When Elizabeth Cutler and Julie Rice opened the first SoulCycle in 2006, they weren't looking to launch an empire. They just wanted to create an exercise experience that they hadn't been able to find anywhere else. At the time, there were no boutique cycling studios in New York, and though there were plenty of in-house bike classes at generic local gyms, they didn't incorporate the elements that would eventually spin SoulCycle into fitness gold: charismatic instructors, highly thoughtout production (coordinated lighting design, unique-to-each-class music playlists, specially created bikes), and customer service intended to evoke what Rice describes as the "Cheers of fitness: where everybody knows your name."
Riders took to the concept faster than you can yell "Nooorm!" Today, SoulCycle attracts between 5,000 and 6,000 people a day to its 24 outlets, making it one of the hottest exercise startups in years. Its fans include Judd Apatow, Lena Dunham, and Jonah Hill, and Warby Parker cofounder Neil Blumenthal regularly takes classes there with J.Crew CEO Mickey Drexler (who recently joined Warby's board). At $25 to $70 a class, SoulCycle is a decidedly high-end service, but cyclers are signing up for more than just an hour on a stationary bike. The experience offers an intense mind-body workout that's part endorphin-rush sweat-fest, part live–DJ nightclub, and part self-help empowerment seminar, complete with yoga-classstyle whispers of hope and enlightenment. SoulCycle has sparked imitators and inspired existing gyms to step up their games. In other words, stationary cycling is going nowhere faster than ever.
Now it just has to figure out which direction to pedal. Next year, the company—which was purchased by gym chain Equinox in 2011 for an undisclosed amount—will open 15 or so new studios up and down the coasts, in cities such as Boston and Washington, D.C. It is also eyeing a London outpost and, in what could be a riskier move, expansion to middle America. The plan is to open 15 SoulCycles every year "until we die," says Cutler, 45, who previously worked in the luxury real estate market. At a time when the health-club business remains stagnant at about 30,000 gyms in the U.S., according to the International Health, Racquet & Sportsclub Association, SoulCycle's success is both impressive and unexpected. "As we grow, we're just going to bring more Soul to more people," says Rice, 43, who before SoulCycle worked for a Hollywood talent-management company. "Our foundation allows us to do that."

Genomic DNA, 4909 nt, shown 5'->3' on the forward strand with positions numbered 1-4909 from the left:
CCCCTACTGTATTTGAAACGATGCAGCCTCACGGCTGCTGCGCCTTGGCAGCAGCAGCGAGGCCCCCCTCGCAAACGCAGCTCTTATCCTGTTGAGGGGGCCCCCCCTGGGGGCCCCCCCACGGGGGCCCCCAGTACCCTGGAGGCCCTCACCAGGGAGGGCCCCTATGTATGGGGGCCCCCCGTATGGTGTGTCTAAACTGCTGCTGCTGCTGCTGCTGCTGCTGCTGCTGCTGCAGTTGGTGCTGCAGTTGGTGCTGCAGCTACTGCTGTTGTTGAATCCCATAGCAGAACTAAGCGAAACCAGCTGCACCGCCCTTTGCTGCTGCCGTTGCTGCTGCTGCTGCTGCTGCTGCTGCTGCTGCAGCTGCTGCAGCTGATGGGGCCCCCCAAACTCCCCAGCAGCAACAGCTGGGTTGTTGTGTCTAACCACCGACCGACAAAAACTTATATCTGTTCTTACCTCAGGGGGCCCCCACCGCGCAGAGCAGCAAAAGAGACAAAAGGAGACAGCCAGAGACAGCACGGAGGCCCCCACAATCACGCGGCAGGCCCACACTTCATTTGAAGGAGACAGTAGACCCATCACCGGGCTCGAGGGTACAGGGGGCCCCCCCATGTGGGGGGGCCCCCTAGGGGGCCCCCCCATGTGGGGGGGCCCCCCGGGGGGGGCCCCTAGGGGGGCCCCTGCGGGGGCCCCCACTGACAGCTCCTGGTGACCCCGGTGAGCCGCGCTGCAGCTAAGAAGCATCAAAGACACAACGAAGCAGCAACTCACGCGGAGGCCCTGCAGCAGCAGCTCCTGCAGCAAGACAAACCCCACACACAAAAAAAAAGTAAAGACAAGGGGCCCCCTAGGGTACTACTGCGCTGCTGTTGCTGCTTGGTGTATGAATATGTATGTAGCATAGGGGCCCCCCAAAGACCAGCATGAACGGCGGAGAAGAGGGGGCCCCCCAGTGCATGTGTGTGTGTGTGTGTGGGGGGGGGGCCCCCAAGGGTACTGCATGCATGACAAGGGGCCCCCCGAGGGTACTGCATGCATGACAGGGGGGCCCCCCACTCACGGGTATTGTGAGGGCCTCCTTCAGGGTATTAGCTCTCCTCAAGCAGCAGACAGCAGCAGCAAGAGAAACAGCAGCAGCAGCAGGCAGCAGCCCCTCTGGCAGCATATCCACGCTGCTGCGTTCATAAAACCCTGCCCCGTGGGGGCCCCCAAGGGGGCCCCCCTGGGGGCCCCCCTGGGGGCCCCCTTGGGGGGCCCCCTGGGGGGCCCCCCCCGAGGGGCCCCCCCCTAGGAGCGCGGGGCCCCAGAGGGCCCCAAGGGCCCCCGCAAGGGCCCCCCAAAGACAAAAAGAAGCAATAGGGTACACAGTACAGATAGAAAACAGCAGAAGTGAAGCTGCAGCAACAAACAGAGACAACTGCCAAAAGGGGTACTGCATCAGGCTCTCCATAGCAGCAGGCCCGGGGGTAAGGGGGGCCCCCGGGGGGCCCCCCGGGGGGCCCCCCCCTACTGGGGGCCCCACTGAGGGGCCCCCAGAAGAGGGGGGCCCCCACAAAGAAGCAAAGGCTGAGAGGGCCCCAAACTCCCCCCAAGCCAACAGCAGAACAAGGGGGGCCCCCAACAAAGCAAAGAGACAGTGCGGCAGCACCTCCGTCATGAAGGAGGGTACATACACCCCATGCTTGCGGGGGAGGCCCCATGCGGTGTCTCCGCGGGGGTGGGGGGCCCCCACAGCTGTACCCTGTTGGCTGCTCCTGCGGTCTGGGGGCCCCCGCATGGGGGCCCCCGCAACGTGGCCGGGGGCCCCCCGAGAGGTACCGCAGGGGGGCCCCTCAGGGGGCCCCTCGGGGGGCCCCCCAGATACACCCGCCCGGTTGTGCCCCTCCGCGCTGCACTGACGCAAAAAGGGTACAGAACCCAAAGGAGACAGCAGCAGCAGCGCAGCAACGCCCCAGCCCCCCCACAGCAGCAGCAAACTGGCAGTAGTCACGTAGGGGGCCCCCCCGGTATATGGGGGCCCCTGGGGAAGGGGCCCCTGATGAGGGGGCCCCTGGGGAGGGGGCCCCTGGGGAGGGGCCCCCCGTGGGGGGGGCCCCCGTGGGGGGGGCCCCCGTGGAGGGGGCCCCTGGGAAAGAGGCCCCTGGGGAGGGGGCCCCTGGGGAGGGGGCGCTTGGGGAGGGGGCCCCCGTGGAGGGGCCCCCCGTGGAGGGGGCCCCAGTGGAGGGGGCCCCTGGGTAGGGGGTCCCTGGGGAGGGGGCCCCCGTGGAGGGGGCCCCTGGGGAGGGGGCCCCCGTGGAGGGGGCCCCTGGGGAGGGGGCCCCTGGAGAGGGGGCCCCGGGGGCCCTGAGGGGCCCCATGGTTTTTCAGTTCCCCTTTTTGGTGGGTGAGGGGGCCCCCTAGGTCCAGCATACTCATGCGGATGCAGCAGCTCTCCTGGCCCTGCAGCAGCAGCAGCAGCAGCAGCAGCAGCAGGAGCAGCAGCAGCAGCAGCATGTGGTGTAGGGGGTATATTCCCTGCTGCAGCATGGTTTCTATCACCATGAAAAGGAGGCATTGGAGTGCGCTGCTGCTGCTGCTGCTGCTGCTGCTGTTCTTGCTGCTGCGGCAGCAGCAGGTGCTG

From the beginning, SoulCycle upended the traditional gym model. For one thing, it has never advertised, preferring to let word spread through organic buzz (of which there has been plenty). It also doesn't believe in free trial classes, introductory rates, or discounts for frequent customers. And it has hired about 110 of its 140 instructors as full-time employees, providing a salary, benefits, and paid vacation— virtually unheard of in the fitness world.
One of SoulCycle's most prominent tweaks to the gym formula is its emphasis on selling products. The company's in-house clothing line makes items such as $44 tank tops that say soul and $70 drawstring sweatpants (it introduces at least two new pieces every month). But there is much more than just gym garb: Cyclers can buy picture frames, nail polish, lunch boxes, iPhone cases, earrings, and even a Christmas ornament designed exclusively for SoulCycle by Jonathan Adler. These kinds of items have proved so successful that the company gets 5 to 10 pitches every day from outside entrepreneurs hoping for space on its shelves. "We've had really good luck plugging into our audience, trying to figure out what they like, and going out there and finding it," says Rice.
Product sales now account for 12% of SoulCycle's revenue, which might be why the company is starting to increase its emphasis on retail. A new app, created by Ideo and Ranger, and a revamped website feature a heavier product presence. And upcoming SoulCycle goods are even less exercise-centric: pet gear, children's clothing, cashmere hats and gloves, and even a line of branded bath products (that's right, SoulCycle body wash).
It remains to be seen whether the business can grow this quickly without diluting the brand—or inviting a backlash. What excites fitness buffs on the coasts might not play in, say, Pittsburgh, and the business section of your local paper is full of once-successful ventures that grew too quickly or lost sight of what customers originally loved about them. Rice and Cutler don't seem to be sweating it, though. Instead, they'll keep pursuing that original vision: make exercise fun, be kind to customers, and cultivate a loyal bike-straddling army that treats each of the company's innovations as a revelation. Well, perhaps not every innovation. Will the faithful really line up for, say, a $28 SoulCycle dog hoodie? With a client base this emotionally invested, one wrong move could leave the company just spinning its wheels. "When people are attached the way that they're attached to SoulCycle, change feels scary," says Rice. "[But] I don't think that we are going to dilute the brand at all."
A version of this article appeared in the December 2013 / January 2014 issue of Fast Company magazine.